Tethered | Verso.ink
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Short story

By Crystal Brinkerhoff

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The bodies wouldn’t sink.

His muscles ached and his back screamed at him. Dragging the corpses into the ocean had been much harder than he’d expected. Heavy with salt water, his crew uniform clung to his body and trapped in granules of sand that chafed his skin raw.

He thought he recognized a few of them from the cruise ship, but he couldn’t be sure. Their faces were swollen and pale. He recognized the old lady with the Bermuda shorts and red polo shirt. Each morning she’d ordered grapefruit and yogurt, and he’d delivered it.

An old man in a button-down shirt and khakis lay nearby in the sand. He was sure they were a couple, and he released them together. First her, then him, their feet leaving intertwining trails that were soon washed away by the tide.

In the few days he’d been here, the island had provided for his needs. It was small, but he’d found a freshwater stream that swelled with the afternoon rains. Lush vegetation had proved edible, and a purple fruit from one type of tree had tasted of sweet salvation.

But then the decay of human flesh set in. Between the stench and the insects they attracted, he couldn’t simply hide on his part of the island and wait for them to turn to bones.

He’d tried burying them. He’d managed to cover three corpses when night fell. By next morning, partially exposed bodies greeted him. It was as if the sand had found the decomposing bodies distasteful and spat them back out.

He’d tried burning them. Rubbing sticks together to create fire must be a trick of fiction. He hadn’t gotten so much as a wisp of smoke. He’d thrown his sticks to the ground and looked out over the endless ocean.

The answer had been surrounding him the entire time.

He couldn’t bring himself to touch their rotting flesh, gripping their clothing instead. He moved a body, and it groaned. Screaming, he was halfway down the beach before he realized it must be gases escaping from some crevice inside, and not the dead coming alive. Each successive body after that was like a terrifying game of jack-in-the-box.

The current only carried them so far, and then they seemed to halt, as if tethered to the island. There they stayed. Dozens of dark blemishes rising and falling among the white caps of the ocean waves.

At night, he pled for the blissful ignorance of sleep to wash over him. The ocean roared in his ears, and each time he closed his eyes waves swallowed him until he wasn’t sure which way was up. It was all so dark and murky, impossible to see until lightning struck. The water burst into a flash of radial light, clearly illuminating the survivors floating on the surface above, no longer moving.

He opened his eyes. They were out there. He couldn’t see them, but he could feel them.

In the dawn’s light, a piece of a lifeboat lay on the beach. A gift from the ocean. Or a taunt.

He glanced to the horizon for any sign of rescue. He only saw them.

He fastened the piece of lifeboat in between the branches of a tree and used it for shelter when rain came that afternoon. The rain let up, and the bugs came out. He had no defense and swatted frantically at the winged creatures biting his skin. The same creatures that devoured the dead.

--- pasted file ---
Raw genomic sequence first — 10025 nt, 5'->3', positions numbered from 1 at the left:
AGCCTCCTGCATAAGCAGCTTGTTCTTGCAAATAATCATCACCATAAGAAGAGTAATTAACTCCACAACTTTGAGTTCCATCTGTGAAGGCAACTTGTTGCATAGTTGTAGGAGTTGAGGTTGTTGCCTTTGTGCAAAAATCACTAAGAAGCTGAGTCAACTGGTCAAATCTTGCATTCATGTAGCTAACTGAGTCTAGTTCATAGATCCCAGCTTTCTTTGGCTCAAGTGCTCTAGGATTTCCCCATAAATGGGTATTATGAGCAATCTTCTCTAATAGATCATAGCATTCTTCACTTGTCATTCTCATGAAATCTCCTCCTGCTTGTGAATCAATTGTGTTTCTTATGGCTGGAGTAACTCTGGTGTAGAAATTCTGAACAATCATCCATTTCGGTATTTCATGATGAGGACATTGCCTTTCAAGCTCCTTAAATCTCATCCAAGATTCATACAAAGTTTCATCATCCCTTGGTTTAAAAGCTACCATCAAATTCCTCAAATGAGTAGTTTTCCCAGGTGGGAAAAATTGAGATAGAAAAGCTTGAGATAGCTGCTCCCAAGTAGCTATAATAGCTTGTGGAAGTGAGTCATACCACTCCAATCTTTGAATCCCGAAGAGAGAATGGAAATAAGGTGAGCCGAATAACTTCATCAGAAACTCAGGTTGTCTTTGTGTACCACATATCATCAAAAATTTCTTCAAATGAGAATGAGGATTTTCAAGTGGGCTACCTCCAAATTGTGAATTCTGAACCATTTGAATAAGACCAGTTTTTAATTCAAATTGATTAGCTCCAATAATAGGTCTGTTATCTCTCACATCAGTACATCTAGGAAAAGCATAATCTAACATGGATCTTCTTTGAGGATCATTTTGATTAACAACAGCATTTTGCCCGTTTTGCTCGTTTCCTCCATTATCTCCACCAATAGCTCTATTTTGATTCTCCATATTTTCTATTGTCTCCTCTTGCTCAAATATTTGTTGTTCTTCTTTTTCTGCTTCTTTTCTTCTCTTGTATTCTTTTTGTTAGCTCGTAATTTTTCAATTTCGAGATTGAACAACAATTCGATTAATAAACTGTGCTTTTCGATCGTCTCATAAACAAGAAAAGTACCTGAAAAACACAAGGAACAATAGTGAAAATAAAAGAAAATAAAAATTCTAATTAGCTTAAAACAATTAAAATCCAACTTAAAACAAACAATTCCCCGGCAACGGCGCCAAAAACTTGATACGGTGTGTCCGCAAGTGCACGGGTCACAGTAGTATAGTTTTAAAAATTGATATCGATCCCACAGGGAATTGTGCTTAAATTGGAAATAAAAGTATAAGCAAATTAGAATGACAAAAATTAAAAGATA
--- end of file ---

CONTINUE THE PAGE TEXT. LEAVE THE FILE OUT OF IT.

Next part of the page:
The old lady in the red polo shirt washed up on shore while he was eating breakfast the next day. Part of her face was missing. He swiped at the sticky juice dripping down his chin. Waves lapped at her feet. He hurled the fruit into the sea and pushed her back out. When pieces of her flesh fell away in his hand he lost the contents of his stomach.

The second body appeared a few hours later. He pushed that one into the ocean. By dusk there were three more, the old lady among them. He pushed them all back.

What he wouldn’t give for a match or a lighter.

All night the ocean waves roared at him, and sleep would not claim him. He twitched at images of lightning and scratched at bugs tickling his skin.

When he emerged from his shelter in the morning, his shoulders slumped. Bodies stretched along the beach, far more than he’d carried out to sea.

The ocean spread in every direction. Another body washed up near his feet, a large crab feasting on the green flesh. He didn’t push this one back. If they wanted the island so badly, they could have it.

He wrestled his shelter out of the tree and hauled it to the water. Waves rose to meet his chest when he lay down on the makeshift raft. His lungs closed in panic. With a throaty gasp, he gulped precious oxygen. Sea brine burned his throat, but he kicked against the ocean.

His raft bottomed out on sand. That wasn’t right. He was on shore again. He must have gotten turned around.

He tried again, this time moving parallel to the shore, like he’d heard you should do with riptides. He didn’t know if that’s what this was. Didn’t riptides carry you out to sea? He nearly collided with another corpse and had to kick to veer around it.

He bottomed out on sand again. Panic set in. Abandoning the raft, he aimed for the open sea. He splashed through waves that threatened to drown him in his terror. He watched over his shoulder. No matter how hard he swam, that looming mass of land was there.

His lungs burned, and his muscles ached. His chest heaved with sobs. He had no strength left.

The water carried him back, each wave pushing him further and further onto the beach. He lay on the coarse sand.

One body among hundreds.

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